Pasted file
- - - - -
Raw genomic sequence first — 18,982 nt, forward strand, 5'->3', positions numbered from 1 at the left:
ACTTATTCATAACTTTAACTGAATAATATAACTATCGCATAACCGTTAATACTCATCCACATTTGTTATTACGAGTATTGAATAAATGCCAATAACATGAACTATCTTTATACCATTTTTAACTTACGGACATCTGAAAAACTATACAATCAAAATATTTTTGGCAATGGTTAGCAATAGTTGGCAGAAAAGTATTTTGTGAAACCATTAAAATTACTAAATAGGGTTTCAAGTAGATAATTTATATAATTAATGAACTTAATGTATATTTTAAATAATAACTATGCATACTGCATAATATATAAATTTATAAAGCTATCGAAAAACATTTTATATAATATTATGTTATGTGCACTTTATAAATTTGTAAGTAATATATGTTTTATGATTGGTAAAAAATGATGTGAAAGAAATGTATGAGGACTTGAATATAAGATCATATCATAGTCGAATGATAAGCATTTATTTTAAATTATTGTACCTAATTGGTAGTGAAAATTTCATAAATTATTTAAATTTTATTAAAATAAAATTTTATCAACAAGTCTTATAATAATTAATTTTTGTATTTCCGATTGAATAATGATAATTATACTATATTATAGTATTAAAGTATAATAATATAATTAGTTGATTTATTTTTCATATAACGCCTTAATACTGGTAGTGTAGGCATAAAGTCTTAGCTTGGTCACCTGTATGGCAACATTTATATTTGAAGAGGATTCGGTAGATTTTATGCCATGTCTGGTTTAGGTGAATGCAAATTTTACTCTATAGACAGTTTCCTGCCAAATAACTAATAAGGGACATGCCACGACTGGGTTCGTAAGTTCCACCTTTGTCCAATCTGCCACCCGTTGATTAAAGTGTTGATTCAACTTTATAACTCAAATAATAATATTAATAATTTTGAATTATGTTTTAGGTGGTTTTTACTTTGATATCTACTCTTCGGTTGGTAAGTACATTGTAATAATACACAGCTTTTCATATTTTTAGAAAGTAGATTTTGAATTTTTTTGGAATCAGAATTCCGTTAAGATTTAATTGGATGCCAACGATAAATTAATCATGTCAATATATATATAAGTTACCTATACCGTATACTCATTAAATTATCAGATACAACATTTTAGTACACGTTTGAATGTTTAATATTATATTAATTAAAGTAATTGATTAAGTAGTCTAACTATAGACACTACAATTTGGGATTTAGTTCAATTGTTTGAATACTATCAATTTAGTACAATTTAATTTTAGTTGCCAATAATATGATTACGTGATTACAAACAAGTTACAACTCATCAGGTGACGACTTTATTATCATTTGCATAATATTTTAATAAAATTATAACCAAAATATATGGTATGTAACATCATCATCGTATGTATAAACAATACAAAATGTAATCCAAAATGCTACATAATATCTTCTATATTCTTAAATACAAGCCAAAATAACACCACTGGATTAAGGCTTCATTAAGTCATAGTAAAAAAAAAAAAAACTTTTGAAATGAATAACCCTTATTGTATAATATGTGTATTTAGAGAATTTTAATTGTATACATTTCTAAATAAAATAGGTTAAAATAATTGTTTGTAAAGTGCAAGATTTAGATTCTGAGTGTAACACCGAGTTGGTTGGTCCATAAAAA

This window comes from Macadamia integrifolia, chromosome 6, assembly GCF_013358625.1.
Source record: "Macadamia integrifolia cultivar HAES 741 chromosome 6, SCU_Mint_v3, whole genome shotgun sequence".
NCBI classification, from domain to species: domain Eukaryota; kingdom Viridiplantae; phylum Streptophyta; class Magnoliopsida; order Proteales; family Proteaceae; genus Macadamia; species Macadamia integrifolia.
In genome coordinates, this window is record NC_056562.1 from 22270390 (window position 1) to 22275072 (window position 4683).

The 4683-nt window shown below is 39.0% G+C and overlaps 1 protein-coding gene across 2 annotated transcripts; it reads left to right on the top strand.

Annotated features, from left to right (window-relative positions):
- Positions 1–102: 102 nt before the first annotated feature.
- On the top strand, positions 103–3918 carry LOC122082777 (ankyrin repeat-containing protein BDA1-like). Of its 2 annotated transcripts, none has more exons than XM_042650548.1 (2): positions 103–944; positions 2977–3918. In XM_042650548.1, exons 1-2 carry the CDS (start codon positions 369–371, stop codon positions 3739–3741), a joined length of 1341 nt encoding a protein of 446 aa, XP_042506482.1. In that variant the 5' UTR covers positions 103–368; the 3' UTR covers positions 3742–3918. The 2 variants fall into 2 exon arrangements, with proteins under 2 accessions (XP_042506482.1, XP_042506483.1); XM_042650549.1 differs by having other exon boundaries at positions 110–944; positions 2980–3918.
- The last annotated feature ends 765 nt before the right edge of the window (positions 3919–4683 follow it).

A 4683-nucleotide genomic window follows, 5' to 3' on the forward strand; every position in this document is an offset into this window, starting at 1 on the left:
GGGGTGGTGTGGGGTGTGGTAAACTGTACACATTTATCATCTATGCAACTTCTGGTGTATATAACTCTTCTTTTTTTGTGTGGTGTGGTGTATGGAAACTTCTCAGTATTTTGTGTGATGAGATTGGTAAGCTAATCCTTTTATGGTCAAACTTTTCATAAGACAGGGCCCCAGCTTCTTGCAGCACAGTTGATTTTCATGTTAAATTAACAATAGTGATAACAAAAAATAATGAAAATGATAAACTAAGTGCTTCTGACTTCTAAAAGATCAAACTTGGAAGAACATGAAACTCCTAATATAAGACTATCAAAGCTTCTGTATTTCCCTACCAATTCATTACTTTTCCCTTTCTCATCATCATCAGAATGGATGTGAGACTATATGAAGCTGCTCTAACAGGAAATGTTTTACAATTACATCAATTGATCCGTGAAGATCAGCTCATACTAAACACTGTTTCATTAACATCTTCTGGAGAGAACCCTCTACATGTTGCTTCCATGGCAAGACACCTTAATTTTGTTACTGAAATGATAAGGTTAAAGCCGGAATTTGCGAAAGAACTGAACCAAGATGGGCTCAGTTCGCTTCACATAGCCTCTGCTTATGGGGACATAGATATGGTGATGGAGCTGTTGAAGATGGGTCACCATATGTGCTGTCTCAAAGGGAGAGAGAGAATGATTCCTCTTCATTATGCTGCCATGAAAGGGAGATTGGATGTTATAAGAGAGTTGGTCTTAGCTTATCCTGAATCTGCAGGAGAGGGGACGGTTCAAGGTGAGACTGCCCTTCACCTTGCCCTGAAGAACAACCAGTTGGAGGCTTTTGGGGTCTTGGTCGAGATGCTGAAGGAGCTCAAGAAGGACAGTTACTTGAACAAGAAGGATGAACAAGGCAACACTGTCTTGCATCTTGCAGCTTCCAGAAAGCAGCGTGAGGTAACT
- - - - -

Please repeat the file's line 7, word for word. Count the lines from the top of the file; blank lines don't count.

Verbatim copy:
The 4683-nt window shown below is 39.0% G+C and overlaps 1 protein-coding gene across 2 annotated transcripts; it reads left to right on the top strand.